The House passed Posey’s “National Estuaries and Acidification Research (NEARAct” on a voice vote in June 2019. U.S. Rep. Suzanne Bonamici, D-Oreg. and U.S. Rep. Brian Mast, R-Fla., who lead the Congressional Estuary Caucus with Posey, were co-sponsors. Other backers in the House included U.S. Rep. Charlie Crist, D-Fla., and U.S. Rep. Michael Waltz, R-Fla.

The bill “directs the Ocean Studies Board of National Academies to conduct a two-year study examining the science of ocean acidification and its impact on our estuaries” and will, Posey’s office insisted, “create a better understanding of coastal acidification so we can better manage and mitigate its effects on our nation’s estuaries and other natural treasures.” The bill funds the study with $1 million. But the bill did not garner any momentum in the U.S. Senate.

Continue reading ‘Bill Posey, Brian Mast bring back National Estuaries and Acidification Research Act’

Stressing out reef life earns marine researcher a nod from the PM

Australian scientists said they have discovered a detached coral reef on the Great Barrier Reef that exceeds even the height of iconic buildings like the Empire State Building and the Eiffel Tower.

In tanks across the world, marine researcher Christopher Cornwall’s​ team deliberately stressed coral and algae species, by slowly making the water more acidic. The work, recreating what’s happening in our oceans because of climate change, earned him the Prime Minister’s emerging scientist prize.

Reefs – from the famous coral ecosystems to forests of kelp – are facing an uncertain future, said the Victoria University research fellow. Human-made greenhouse gas emissions are affecting the oceans in two ways.

The additional carbon dioxide in the air is absorbed by the ocean, affecting the pH balance of the water, which is slowly becoming more acidic. Species that surround themselves with calcium carbonate skeletons struggle to maintain a stable internal environment. It’s this effect that Cornwall is mimicking in his tanks.

Continue reading ‘Stressing out reef life earns marine researcher a nod from the PM’

NOAA live! Alaska webinar 80 – a dive into daily life (text & video)

Come along for a virtual tour of the NOAA Fisheries Alaska Fisheries Science Center’s lab in Kodiak, Alaska! We’ll highlight a few of our daily operations, our crab research, our long-standing ocean acidification research projects and learn about our dive team operations!

Continue reading ‘NOAA live! Alaska webinar 80 – a dive into daily life (text & video)’

Effects of ocean acidification on Central Coast sea life (text & video)

MONTEREY, Calif. (KION) – Researchers along the California coast have been concerned about acidity levels in the water and what impacts it could have on local sea life.

Specifically, researchers have been looking at pH and acidity levels.

“One of the things is a lot of the monitoring that would’ve been going on without covid just didn’t happen,” says Steve Litvin with Monterey Bay Aquarium Research Institute

Although field teams weren’t out as much, the amount of cold water coming to the bay is reassuring.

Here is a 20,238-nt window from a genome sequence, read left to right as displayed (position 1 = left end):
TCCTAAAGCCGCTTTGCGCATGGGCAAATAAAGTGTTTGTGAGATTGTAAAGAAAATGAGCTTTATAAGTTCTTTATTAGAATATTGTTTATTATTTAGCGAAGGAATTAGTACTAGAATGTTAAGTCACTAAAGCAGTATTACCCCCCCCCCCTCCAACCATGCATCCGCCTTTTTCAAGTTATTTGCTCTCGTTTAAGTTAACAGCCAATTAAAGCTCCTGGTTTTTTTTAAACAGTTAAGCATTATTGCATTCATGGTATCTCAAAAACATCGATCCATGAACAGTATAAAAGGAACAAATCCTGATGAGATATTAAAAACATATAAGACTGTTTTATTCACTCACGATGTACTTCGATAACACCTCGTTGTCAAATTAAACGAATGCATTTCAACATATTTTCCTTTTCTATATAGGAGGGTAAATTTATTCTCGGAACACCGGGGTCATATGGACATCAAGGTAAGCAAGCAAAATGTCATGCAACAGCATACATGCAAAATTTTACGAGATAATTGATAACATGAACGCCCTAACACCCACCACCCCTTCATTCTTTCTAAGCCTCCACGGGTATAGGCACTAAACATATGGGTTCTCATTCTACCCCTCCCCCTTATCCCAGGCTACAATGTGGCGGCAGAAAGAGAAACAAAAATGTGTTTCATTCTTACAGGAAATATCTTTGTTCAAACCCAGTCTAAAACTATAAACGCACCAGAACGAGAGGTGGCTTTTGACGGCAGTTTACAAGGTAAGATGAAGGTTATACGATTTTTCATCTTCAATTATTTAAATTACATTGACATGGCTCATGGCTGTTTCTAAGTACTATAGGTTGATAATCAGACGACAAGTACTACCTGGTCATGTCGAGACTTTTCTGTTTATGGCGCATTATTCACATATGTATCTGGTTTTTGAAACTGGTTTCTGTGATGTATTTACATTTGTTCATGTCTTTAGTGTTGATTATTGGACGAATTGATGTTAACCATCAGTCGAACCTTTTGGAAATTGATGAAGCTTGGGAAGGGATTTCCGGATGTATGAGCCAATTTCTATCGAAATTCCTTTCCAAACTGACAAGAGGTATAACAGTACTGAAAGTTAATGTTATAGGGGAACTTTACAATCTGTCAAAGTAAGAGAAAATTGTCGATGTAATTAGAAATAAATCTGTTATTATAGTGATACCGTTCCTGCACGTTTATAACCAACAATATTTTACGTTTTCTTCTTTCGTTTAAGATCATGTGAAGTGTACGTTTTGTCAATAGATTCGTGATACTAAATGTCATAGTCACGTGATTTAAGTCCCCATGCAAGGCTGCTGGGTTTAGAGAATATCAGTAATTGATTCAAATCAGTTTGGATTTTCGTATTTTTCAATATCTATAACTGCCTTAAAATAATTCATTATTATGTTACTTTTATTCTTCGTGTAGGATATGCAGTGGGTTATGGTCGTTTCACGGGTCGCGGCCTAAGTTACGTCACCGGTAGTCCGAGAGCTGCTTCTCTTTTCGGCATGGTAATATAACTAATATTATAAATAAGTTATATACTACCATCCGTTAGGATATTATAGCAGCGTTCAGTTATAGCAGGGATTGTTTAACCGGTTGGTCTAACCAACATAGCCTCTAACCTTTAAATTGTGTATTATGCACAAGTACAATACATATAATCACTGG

“You know that every spring we have this upwelling that happens, that’s the cold deep water that comes up because of the wind conditions,” says Litvin.

That brings nutrient rich water which helps with the local kelp forest and local fisheries like the Monterey Abalone Company.

“We haven’t noticed anything ocean acidification related affecting our abalone or anything like that,” says Andrew Kim with the Monterey Abaone Company.

Their farm is underneath the Old Fisherman’s Wharf and has been for the past three decades.
They rely heavily on the local kelp to feed and grow their abalone.
Researchers have found kelp also acts as buffer against acidity in the water and incrases dissolved oxygen, creating condition conducive to calcification.

“I don’t think these are things you can see in a small chunk of time,” says Kim.

Researchers at MBARI agree that adaptations may be happening already but only time will show the true affects of ocean acidification.

“You know how these marine species may be adapted, ya know what the limits of that adaptation may be,” says Litvin.

This is something that researchers are keeping an eye on.

Continue reading ‘Effects of ocean acidification on Central Coast sea life (text & video)’

Study focuses on response to ocean acidification

Oregon State University researcher Ana Spalding is part of a new federally supported project investigating how communities along the West Coast are adapting to ocean acidification, with the goal of determining what they need to be more resilient.

An Oregon State University researcher is part of a new federally supported project investigating how communities along the West Coast are adapting to ocean acidification, with the goal of determining what they need to be more resilient.

Ana K. Spalding, an assistant professor of marine and coastal policy in OSU’s College of Liberal Arts, is leading a team looking into how shellfish industry participants in several towns along the Oregon and California coasts are responding to ocean acidification and where gaps in policy or resources have left them vulnerable.

The $1 million, three-year interdisciplinary project is funded by the National Oceanic and Atmospheric Administration (NOAA) through its Ocean Acidification Program. At OSU, Spalding is working with Erika Wolters, assistant professor of public policy, and Master of Public Policy students Victoria Moreno, Emily Griffith and Ryan Hasert.

Continue reading ‘Study focuses on response to ocean acidification’

  • Reset

Subscribe

OA-ICC Highlights


%d bloggers like this: